The controversy over the words “under God” in the Pledge of Allegiance overshadows an old, long-forgotten issue regarding the Pledge.
When it was first published in 1892, the Pledge did not contain the words “under God.” Congress added these words in 1954 as a Cold War response to atheistic communism. Nevertheless, many Americans originally viewed the Pledge with suspicion. Why? Because of the then-foreign concept of pledging allegiance to one nation.
To Americans of the late 19th century, “allegiance” was a feudal concept denoting subservience to a master. Americans considered themselves sovereigns, not subjects. They feared that the natural supremacy of the individual over his government, as reflected by the Declaration of Independence and guaranteed in the constitutions of the United States and of the several states, might eventually be overturned by the ideas expressed in the Pledge. They, unlike so many Americans today, understood that those who exercise the instruments of government — public servants — feel more comfortable ruling than serving.
The Pledge’s words also smacked of nationalism, which Americans of that period considered, well, un-American. Their objection to nationalism seems strange today, but to Americans of 1892 it was a dangerous concept.
Although they saw themselves as separate and distinct from foreign peoples and powers, internally they considered themselves a collection of independent states united by a compact called the Constitution of the United States. “One nation” implied that the states were merely subdivisions of a national government, which Americans of that era knew was not the case. Pledging allegiance to one nation, they knew, would undermine the concept of federalism and threaten constitutional government.
Their suspicions were justified, for the intent of the Pledge’s author, a socialist named Francis Bellamy, was to support the secular education of the public-school system and efforts by the National Education Association (NEA) to counter the growing influence — especially among immigrants — of the Catholic Church’s parochial schools. Bellamy and the NEA felt that inculcating a sense of nationalism into America’s children would serve their purposes.
The Mexican-American War of 1846–48 had given the idea of nationalism a boost. The Civil War (1861–65) gave the concept additional impetus. But the more accurate description of that latter conflict — the War Between the States — contains within its wording the concept of state citizenship rather than national citizenship. The vast majority of the military units on both sides carried state designations — the 54th Massachusetts, the 4th Alabama, et cetera. When Robert E. Lee refused command of the Union army and resigned his commission in 1861, he told the commanding general of the Army, Winfield Scott, he did so because he could not raise a sword against his country. The country he referred to was the commonwealth of Virginia. Scott, a fellow Virginian, understood. Prior to the Civil War, Americans commonly referred to the Union as “These United States.” After the war, the term “The United States” came into more common usage.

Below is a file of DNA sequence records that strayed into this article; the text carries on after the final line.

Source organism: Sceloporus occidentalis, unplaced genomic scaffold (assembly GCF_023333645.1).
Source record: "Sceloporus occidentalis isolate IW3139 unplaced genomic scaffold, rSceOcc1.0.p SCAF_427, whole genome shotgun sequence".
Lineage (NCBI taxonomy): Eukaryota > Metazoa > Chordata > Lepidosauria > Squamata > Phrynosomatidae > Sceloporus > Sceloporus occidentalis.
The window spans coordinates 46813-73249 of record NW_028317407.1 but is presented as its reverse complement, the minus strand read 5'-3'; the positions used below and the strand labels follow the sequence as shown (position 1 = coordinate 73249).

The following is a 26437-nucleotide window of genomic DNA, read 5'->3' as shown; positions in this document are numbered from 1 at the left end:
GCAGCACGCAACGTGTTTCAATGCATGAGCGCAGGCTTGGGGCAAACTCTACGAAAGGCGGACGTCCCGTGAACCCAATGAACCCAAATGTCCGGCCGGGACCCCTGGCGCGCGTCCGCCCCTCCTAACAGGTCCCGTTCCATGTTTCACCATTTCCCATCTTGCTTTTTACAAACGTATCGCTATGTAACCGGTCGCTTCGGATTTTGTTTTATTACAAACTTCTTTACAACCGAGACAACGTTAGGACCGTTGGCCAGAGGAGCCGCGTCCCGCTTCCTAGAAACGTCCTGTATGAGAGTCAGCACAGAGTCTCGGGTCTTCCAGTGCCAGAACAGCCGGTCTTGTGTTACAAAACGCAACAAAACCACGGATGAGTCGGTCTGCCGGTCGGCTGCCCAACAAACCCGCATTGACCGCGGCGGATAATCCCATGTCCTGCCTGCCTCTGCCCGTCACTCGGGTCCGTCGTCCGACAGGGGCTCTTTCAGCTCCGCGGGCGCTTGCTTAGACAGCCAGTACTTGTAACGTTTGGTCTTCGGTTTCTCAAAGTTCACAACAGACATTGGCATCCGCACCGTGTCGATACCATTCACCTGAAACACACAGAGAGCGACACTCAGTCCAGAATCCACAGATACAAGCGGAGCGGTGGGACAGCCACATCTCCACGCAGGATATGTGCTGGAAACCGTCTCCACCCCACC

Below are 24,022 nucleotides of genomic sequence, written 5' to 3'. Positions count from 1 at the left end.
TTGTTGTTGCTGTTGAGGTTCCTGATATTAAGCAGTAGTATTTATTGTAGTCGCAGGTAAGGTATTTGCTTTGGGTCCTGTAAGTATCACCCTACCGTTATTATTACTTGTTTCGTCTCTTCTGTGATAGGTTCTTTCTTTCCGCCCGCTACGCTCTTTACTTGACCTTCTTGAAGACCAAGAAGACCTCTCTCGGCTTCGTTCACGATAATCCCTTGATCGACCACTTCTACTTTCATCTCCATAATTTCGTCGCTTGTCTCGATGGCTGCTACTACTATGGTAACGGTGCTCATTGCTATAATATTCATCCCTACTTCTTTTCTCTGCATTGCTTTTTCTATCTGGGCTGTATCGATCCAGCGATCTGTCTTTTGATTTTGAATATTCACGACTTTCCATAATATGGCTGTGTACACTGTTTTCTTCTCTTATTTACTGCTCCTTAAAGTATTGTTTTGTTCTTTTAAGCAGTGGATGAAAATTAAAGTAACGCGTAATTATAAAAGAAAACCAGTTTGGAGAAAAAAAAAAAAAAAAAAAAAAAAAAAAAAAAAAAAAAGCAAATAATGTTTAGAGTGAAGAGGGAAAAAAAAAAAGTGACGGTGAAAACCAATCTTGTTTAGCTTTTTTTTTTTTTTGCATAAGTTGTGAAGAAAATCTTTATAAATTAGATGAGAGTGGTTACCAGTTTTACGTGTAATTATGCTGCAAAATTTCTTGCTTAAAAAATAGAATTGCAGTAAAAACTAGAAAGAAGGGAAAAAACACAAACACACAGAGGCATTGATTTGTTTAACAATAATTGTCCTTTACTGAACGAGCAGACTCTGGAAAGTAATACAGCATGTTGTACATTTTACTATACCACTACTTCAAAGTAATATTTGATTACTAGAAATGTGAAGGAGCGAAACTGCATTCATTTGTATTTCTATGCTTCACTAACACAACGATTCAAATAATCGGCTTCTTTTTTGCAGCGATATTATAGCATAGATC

Bouvier’s Law Dictionary (Eighth Edition, 1914, p. 2297), distinguishes between a national and a federal government:
National Government. A government of a single state or nation united as a community by what is termed the social compact, and possessing complete and perfect supremacy over persons and things so far as they can be made the lawful objects of civil government. A federal government is distinguished from a national government by its being the government of a community of independent and sovereign states united by compact.
(Although earlier editions of Black’s Law Dictionary agree with Bouvier’s definitions, the fifth edition published in 1979 blurs the distinction.)
Early court decisions reflected this difference. The U.S. Supreme Court ruled in Chisholm. v. Georgia, 2 Dall. 419, 1 L.Ed. 440 (1794),
The question to be determined is, whether this State … is amenable to the jurisdiction of the Supreme Court of the United States? This question, important in itself, will depend on others, more important still; and may, perhaps, be ultimately resolved into one, no less radical than this — “do the People of the United States form a Nation?”
… From the law of nations, little or no illustration of this subject can be expected. By that law the several States and Governments spread over our globe, are considered as forming a society, not a NATION.
In McIlvaine v. Coxe’s Lessee, (1804), the Supreme Court refers to New Jersey as a country:
[It] is a recognized principle that a man may owe allegiance to two countries at the same time, and therefore may lawfully have the intention of owing allegiance to both Great-Britain and New-Jersey.
Not long after the Pledge’s publication, the popular Spanish-American War of 1898 influenced upcoming generations of Americans to see themselves as one people under a national government. By 1905, the state militias were reorganized into the National Guard and put under federal control.
During World War I, some state units even lost their state designations. For example, the 69th New York became the 165th U.S. Infantry; the 4th Ohio became the 166th U.S. Infantry; the 4th Alabama became the 167th U.S. Infantry; and the 3rd Iowa became the 168th U.S. Infantry.
The march of nationalism has hardly been impeded ever since. True to the fears of earlier Americans, it has inflicted a serious blow to federalism and the Constitution which gave it birth.